Environmental conditions also influence bark. "Bark contamination is generally driven by significant late season rainfall followed by a freeze. In some years, this can't be easily managed if stripper harvested. Conversely, picker harvesting can significantly reduce or eliminate bark contamination.

“Storm resistance is still a concern for growers in our area. Even though many producers have adopted cotton varieties with less storm resistance over the last several years and have generally done well with those, the producer’s overall management system can be important. Under significant moisture stress on dryland, some newer varieties may provide an unacceptable level of storm resistance, especially if the field is left to the freeze.”

Some producers may select varieties with less storm resistance if they improve harvest preparation.  “Producers planning to execute a sound harvest aid program as soon as the crop is mature can probably grow some fields of less storm resistant cotton,” Boman says. “However, having large acreages of varieties with low storm resistance might be a prescription for disaster if the right environmental conditions align near harvest. Do not plan to leave low storm resistance varieties in the field until a freeze conditions the plants for harvest. Unacceptable pre-harvest lint loss is likely to result.”

He says higher storm resistance varieties are better adapted to Oklahoma harvesting conditions and are more likely to survive damaging weather prior to harvest without considerable lint loss. “Inquire about the storm resistance of any variety on your potential planting list. If you choose a variety with low storm resistance, plan and budget for a good harvest aid program that will let you achieve an early harvest.”

Look at traits

Boman says cotton farmers need to look carefully at transgenic traits and determine which ones best suit their production program. 

“Ask which herbicide-tolerant trait do I need? Weed control has been catapulted forward by the advent of transgenic Roundup Ready Flex and GlyTol, both of which provide excellent glyphosate tolerance.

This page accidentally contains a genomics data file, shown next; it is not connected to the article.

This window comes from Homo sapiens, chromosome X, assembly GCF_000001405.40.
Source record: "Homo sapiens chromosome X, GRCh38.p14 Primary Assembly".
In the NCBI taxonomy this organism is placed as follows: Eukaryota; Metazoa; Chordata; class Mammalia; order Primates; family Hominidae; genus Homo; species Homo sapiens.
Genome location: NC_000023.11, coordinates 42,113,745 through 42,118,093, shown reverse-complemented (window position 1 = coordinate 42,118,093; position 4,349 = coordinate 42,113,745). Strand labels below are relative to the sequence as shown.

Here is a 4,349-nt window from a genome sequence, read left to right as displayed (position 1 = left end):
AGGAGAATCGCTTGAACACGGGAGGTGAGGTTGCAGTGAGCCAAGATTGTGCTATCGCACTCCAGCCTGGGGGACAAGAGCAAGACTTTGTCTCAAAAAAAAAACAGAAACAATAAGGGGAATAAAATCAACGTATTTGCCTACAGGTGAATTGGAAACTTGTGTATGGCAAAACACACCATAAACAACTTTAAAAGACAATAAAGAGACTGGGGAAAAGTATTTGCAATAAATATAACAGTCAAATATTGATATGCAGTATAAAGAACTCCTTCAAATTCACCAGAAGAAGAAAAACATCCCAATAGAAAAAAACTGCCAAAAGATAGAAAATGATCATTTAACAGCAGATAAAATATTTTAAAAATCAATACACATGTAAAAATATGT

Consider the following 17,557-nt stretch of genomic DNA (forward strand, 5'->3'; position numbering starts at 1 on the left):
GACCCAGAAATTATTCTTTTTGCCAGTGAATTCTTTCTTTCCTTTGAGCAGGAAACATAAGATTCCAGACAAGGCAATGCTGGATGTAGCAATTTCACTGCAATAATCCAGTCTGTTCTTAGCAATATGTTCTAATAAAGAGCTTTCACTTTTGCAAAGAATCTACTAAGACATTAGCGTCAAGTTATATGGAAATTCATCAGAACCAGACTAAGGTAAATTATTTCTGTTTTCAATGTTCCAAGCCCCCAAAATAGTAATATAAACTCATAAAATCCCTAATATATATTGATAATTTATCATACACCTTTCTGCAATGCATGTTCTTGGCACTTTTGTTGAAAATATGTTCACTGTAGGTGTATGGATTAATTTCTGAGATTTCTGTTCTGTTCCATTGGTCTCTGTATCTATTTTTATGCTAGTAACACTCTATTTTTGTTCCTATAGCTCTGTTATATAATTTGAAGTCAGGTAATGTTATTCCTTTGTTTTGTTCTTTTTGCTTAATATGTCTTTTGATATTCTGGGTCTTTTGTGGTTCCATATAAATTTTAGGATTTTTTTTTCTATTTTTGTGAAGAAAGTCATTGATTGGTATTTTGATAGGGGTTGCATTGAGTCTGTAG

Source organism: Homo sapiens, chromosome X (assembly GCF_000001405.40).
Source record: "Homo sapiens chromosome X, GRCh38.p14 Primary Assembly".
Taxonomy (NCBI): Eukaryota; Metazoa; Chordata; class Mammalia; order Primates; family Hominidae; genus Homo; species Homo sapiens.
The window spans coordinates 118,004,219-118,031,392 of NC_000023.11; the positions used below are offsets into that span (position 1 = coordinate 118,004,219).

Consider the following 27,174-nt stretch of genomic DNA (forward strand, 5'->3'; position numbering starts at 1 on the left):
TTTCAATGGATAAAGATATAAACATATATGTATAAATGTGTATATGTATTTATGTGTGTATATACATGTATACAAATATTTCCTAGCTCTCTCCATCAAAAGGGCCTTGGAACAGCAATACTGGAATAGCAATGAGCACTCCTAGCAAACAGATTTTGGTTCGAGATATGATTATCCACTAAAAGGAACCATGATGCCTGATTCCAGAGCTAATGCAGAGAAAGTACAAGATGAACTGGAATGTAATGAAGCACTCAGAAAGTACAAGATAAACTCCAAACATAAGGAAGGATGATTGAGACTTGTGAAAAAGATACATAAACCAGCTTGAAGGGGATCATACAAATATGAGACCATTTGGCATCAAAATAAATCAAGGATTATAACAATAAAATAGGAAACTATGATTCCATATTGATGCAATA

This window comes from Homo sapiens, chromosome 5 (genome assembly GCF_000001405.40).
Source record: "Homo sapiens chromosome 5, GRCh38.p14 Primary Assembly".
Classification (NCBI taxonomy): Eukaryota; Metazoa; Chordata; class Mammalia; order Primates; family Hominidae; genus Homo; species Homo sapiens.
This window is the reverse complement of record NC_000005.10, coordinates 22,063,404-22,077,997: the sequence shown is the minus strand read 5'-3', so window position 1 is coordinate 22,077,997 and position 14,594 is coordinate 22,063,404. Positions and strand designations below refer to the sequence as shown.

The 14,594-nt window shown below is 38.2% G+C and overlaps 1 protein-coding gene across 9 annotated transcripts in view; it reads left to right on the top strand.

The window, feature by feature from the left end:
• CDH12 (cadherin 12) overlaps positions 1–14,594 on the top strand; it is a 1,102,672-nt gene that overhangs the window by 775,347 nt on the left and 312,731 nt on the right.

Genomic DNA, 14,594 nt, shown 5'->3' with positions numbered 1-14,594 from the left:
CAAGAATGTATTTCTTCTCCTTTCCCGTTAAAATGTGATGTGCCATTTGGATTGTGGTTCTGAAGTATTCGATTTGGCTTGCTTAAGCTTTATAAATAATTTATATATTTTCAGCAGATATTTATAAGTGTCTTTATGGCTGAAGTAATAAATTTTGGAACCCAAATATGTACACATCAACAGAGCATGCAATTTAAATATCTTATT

“Liberty Link technology adds glufosinate tolerance, and now some GlyTol plus Liberty Link (stacked) cotton varieties are available. The agronomic capabilities of glyphosate tolerant cotton varieties continue to improve and the weed control system is very effective if properly executed. The Liberty Link system has thus far been more widely adopted in other regions because of weed control considerations. The widely anticipated GlyTol, the proprietary glyphosate tolerant trait from Bayer CropScience, has been approved by regulatory agencies and has been launched.”

Insect resistance is another important consideration in variety selection.  “Bollgard II and Widestrike have provided outstanding caterpillar pest control,” Boman says. “These technologies have been widely planted on Oklahoma cotton acres. Because of the lack of disruption of beneficial arthropod populations by insecticides used to target bollworms and other caterpillar insects, aphids likely will not be flared, which is of considerable value.”

Boman says cost of a particular variety should not be the deciding factor in choosing whether to plant it. “But it is important. The value of a high yielding cotton variety with biotech traits to ease management requirements across a large number of acres is a serious consideration. Over the last several years, we have seen significant producer interest in transgenic varieties.”

He says more than 100 varieties from several companies are being sold this year in the region.

Boman recommends the Plains Cotton Growers 2012 Seed Cost Comparison Worksheet as a useful tool in variety selection decisions. PCG developed the Microsoft Excel spreadsheet, which can be used within a Web browser or downloaded and saved to a computer.  

“Oklahoma is in the same seed/technology pricing zone as the Texas High Plains. Nearly all of the commercial varieties available in our region are listed.

“Users may select up to nine varieties to simultaneously compare total seed and technology fee costs based on a specific seeding rate. The user enters the row spacing and seed per row-foot and the spreadsheet calculates the seed drop rate on a per acre basis. Cost per acre is automatically calculated based on published pricing for the various seed varieties and technology fees.”

The 2012 Plains Cotton Growers Seed Cost Calculator Excel Worksheet is available at www.plainscotton.org.

NTOK Cotton is a cotton industry partnership, which supports and encourages increased cotton production in the Rolling Plains of North Texas, Oklahoma and Kansas. For more information on the cotton scene, see ntokcotton.org and okiecotton.org. For questions or comments on Talkin' Cotton, contact bustersbarn1@yahoo.com.